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Just a note: do not get confused because both what I wrote and what Lucas10 wrote.
To clarify for new ones:
You can either do gunzip file.tar.gz and then tar xvf file.tar and it will work. This is what most readmes will tell you to do. But if you add the "z" flag to tar you do not need to gunzip before: tar xvzf file.tar.gz. If you have a tar.bz2 instead of a tar.gz you just change the z flag to a j flag: tar xvjf file.tar.bz2
I use "tar xvzf" but default is actually "tar -xvzf", it does not matter in this case, but most programs need that extra -
The flags to tar:
x stands for extract
v is verbose
z/j is for gz or bz2
f stands for file (you need this one)
More info about this: man tar
A good practise to keep your structure clean is to make a "source" directory somewhere (in you home maybe?) and then cd into it and do tar /path/to/downloaded/package.tar.gz this will unpack the package in the directory where you are, but use the file from the downloaded directory. Sanitize your structure. ;)
In most cases, it is better to install software using your distribution's repositories and tools (urpmi, yum, apt...). If you still want to install software from source, I wrote a small article on the subject, you might be interested in:
My site > Computing > Linux > Software/installation.
Thank you very much for those kind words
Thing is I want to keep my work all in one place (my site), as I participate in several forums, and help by mail on occasions. I don't want to repeat myself too often, hence those articles I began to write.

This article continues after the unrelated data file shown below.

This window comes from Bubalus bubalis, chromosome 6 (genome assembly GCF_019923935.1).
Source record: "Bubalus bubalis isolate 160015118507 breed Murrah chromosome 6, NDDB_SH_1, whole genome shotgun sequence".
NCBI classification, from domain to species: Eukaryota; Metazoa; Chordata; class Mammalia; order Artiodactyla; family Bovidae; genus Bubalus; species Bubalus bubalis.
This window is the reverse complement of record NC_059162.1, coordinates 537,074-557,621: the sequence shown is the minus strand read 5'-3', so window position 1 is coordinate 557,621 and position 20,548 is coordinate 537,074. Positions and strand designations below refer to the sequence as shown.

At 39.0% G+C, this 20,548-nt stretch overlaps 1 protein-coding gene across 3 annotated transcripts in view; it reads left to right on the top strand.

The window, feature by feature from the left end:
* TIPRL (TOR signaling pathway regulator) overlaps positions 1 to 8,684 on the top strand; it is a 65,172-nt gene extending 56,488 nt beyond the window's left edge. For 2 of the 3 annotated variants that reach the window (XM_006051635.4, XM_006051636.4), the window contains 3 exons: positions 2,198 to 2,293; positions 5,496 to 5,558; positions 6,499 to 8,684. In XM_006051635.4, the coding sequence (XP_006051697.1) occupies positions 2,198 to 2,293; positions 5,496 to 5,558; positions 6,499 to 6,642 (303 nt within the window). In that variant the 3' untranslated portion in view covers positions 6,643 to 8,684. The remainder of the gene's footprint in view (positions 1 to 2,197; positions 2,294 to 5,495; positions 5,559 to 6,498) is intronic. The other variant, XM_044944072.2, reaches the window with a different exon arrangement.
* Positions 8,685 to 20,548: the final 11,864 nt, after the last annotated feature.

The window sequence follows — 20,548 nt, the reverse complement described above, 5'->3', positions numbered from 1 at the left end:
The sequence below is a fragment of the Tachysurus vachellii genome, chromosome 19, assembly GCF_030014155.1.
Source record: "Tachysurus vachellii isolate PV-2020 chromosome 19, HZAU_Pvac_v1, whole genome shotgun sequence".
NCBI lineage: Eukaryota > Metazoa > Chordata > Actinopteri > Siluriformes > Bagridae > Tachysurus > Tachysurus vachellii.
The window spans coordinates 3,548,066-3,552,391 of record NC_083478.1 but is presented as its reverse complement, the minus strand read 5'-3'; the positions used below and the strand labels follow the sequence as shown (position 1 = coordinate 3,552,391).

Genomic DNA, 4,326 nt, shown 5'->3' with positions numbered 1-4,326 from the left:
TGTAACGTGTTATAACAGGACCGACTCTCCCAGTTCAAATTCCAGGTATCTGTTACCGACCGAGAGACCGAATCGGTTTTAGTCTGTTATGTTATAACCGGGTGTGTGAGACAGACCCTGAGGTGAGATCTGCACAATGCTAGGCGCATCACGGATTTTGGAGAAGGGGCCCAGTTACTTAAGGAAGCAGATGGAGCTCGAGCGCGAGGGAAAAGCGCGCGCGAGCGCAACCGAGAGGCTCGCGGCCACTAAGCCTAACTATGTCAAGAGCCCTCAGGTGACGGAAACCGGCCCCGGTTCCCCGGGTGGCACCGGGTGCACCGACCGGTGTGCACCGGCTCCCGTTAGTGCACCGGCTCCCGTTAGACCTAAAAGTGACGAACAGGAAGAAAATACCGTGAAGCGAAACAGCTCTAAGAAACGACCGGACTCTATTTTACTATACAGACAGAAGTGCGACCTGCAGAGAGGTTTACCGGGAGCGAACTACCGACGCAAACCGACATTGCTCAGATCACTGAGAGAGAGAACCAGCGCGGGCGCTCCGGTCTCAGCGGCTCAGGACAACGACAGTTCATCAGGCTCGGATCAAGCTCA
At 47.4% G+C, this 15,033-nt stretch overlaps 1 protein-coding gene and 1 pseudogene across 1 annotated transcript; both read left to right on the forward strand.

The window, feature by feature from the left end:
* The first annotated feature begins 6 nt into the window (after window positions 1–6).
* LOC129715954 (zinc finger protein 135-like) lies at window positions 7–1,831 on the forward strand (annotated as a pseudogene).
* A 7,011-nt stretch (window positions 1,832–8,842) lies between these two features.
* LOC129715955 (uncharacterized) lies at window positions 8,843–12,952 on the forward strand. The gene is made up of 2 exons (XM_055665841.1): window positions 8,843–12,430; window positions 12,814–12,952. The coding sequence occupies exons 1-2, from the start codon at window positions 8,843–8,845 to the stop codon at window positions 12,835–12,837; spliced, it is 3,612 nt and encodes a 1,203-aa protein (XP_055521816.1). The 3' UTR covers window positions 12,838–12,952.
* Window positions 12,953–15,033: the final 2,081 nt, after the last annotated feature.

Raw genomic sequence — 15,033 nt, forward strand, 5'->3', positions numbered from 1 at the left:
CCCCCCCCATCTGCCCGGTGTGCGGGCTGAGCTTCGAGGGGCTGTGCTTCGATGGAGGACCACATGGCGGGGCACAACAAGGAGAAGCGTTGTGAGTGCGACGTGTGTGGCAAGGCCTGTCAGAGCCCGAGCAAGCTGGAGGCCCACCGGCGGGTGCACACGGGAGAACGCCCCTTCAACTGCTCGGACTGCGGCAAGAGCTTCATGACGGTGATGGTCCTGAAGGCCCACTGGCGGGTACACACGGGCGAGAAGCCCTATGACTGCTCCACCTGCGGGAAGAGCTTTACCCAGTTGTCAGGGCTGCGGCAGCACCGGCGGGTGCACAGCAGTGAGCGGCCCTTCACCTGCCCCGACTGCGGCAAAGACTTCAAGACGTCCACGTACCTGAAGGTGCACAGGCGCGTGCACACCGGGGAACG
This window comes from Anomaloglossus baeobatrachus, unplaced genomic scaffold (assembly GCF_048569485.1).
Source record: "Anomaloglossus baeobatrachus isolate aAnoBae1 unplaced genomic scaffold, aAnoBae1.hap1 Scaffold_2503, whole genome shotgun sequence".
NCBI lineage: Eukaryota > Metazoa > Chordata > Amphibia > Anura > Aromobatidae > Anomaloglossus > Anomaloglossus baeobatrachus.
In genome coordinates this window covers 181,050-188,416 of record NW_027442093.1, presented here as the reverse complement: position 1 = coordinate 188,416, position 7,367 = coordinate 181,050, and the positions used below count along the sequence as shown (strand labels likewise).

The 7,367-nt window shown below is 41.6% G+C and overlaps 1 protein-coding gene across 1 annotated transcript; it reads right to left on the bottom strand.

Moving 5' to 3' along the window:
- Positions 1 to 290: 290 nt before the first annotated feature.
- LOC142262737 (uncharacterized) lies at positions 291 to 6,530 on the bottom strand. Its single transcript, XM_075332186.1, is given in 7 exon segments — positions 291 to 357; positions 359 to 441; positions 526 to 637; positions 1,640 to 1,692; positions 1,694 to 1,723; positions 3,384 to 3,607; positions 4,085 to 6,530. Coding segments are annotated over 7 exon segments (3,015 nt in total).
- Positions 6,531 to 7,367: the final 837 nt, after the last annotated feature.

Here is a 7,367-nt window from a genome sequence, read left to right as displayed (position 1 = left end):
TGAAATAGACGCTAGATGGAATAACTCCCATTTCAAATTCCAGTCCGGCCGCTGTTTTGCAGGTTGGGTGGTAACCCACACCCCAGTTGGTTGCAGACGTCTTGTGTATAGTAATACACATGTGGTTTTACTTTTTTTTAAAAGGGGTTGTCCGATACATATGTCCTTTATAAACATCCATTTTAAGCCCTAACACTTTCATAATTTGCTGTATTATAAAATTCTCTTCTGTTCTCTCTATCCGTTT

LQ rules don't allow for "advertising" so I keep links to a minimum.
In source package we get the full source code for the respective application and we have to install it directly from the source code for which we have certain files in the package itself. Installing from source consists of these steps:
a) copy the package in a desired (any) directory, and extract it
tar -xvzf *.tar.gz
tar -xjf *.tar.bz2
b) this will extract the files in a new directory (within the same path), now u need to compile and install these files, u can also read the README or INSTALL file in the extracted directory.
cd (directory in which extracted)
rpm -i package-name
this will check if the files necessary for installation are available
this will compile the package
will install the executable in /usr/local/bin
Now your software is installed and u can run it
Hope ir helped.
"apt" is a tool for Debian, and is a layer above "dpkg".
"urpmi" is for Mandrake and is a layer above "rpm". It was I think the first tool to bring the "rpm-system" up to the ease-of-use level achieved with "apt" for the "dpkg-system".
"yum" is for Fedora/Redhat, and is also a layer above "rpm".